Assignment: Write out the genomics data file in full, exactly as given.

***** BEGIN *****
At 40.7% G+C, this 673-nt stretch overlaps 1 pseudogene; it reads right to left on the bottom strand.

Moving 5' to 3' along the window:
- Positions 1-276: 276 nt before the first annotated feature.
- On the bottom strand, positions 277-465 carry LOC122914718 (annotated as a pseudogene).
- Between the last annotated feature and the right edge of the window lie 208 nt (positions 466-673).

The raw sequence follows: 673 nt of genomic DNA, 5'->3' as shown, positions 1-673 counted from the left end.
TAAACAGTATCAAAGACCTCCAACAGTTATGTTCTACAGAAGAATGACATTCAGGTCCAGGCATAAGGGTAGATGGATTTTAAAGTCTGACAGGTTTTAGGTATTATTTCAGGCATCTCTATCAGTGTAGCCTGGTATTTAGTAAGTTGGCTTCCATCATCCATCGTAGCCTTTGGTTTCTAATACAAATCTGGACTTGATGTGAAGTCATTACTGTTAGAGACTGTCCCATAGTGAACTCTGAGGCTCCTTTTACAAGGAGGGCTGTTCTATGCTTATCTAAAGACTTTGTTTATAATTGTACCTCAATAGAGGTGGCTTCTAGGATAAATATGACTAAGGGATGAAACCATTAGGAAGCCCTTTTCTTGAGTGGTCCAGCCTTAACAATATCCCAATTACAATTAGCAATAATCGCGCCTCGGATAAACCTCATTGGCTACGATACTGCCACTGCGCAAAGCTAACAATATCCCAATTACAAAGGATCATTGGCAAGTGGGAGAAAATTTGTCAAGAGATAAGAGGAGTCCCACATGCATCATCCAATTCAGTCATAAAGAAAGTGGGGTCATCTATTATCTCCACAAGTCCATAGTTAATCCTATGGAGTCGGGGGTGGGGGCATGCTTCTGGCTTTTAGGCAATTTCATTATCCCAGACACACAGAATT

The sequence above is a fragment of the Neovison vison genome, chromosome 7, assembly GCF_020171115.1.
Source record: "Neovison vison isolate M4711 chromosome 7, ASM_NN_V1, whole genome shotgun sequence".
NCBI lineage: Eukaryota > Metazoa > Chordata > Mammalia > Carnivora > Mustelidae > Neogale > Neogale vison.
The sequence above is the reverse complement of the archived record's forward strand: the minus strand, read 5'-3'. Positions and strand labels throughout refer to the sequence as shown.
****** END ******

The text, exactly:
At 40.7% G+C, this 673-nt stretch overlaps 1 pseudogene; it reads right to left on the bottom strand.

Moving 5' to 3' along the window:
- Positions 1-276: 276 nt before the first annotated feature.
- On the bottom strand, positions 277-465 carry LOC122914718 (annotated as a pseudogene).
- Between the last annotated feature and the right edge of the window lie 208 nt (positions 466-673).

The raw sequence follows: 673 nt of genomic DNA, 5'->3' as shown, positions 1-673 counted from the left end.
TAAACAGTATCAAAGACCTCCAACAGTTATGTTCTACAGAAGAATGACATTCAGGTCCAGGCATAAGGGTAGATGGATTTTAAAGTCTGACAGGTTTTAGGTATTATTTCAGGCATCTCTATCAGTGTAGCCTGGTATTTAGTAAGTTGGCTTCCATCATCCATCGTAGCCTTTGGTTTCTAATACAAATCTGGACTTGATGTGAAGTCATTACTGTTAGAGACTGTCCCATAGTGAACTCTGAGGCTCCTTTTACAAGGAGGGCTGTTCTATGCTTATCTAAAGACTTTGTTTATAATTGTACCTCAATAGAGGTGGCTTCTAGGATAAATATGACTAAGGGATGAAACCATTAGGAAGCCCTTTTCTTGAGTGGTCCAGCCTTAACAATATCCCAATTACAATTAGCAATAATCGCGCCTCGGATAAACCTCATTGGCTACGATACTGCCACTGCGCAAAGCTAACAATATCCCAATTACAAAGGATCATTGGCAAGTGGGAGAAAATTTGTCAAGAGATAAGAGGAGTCCCACATGCATCATCCAATTCAGTCATAAAGAAAGTGGGGTCATCTATTATCTCCACAAGTCCATAGTTAATCCTATGGAGTCGGGGGTGGGGGCATGCTTCTGGCTTTTAGGCAATTTCATTATCCCAGACACACAGAATT

The sequence above is a fragment of the Neovison vison genome, chromosome 7, assembly GCF_020171115.1.
Source record: "Neovison vison isolate M4711 chromosome 7, ASM_NN_V1, whole genome shotgun sequence".
NCBI lineage: Eukaryota > Metazoa > Chordata > Mammalia > Carnivora > Mustelidae > Neogale > Neogale vison.
The sequence above is the reverse complement of the archived record's forward strand: the minus strand, read 5'-3'. Positions and strand labels throughout refer to the sequence as shown.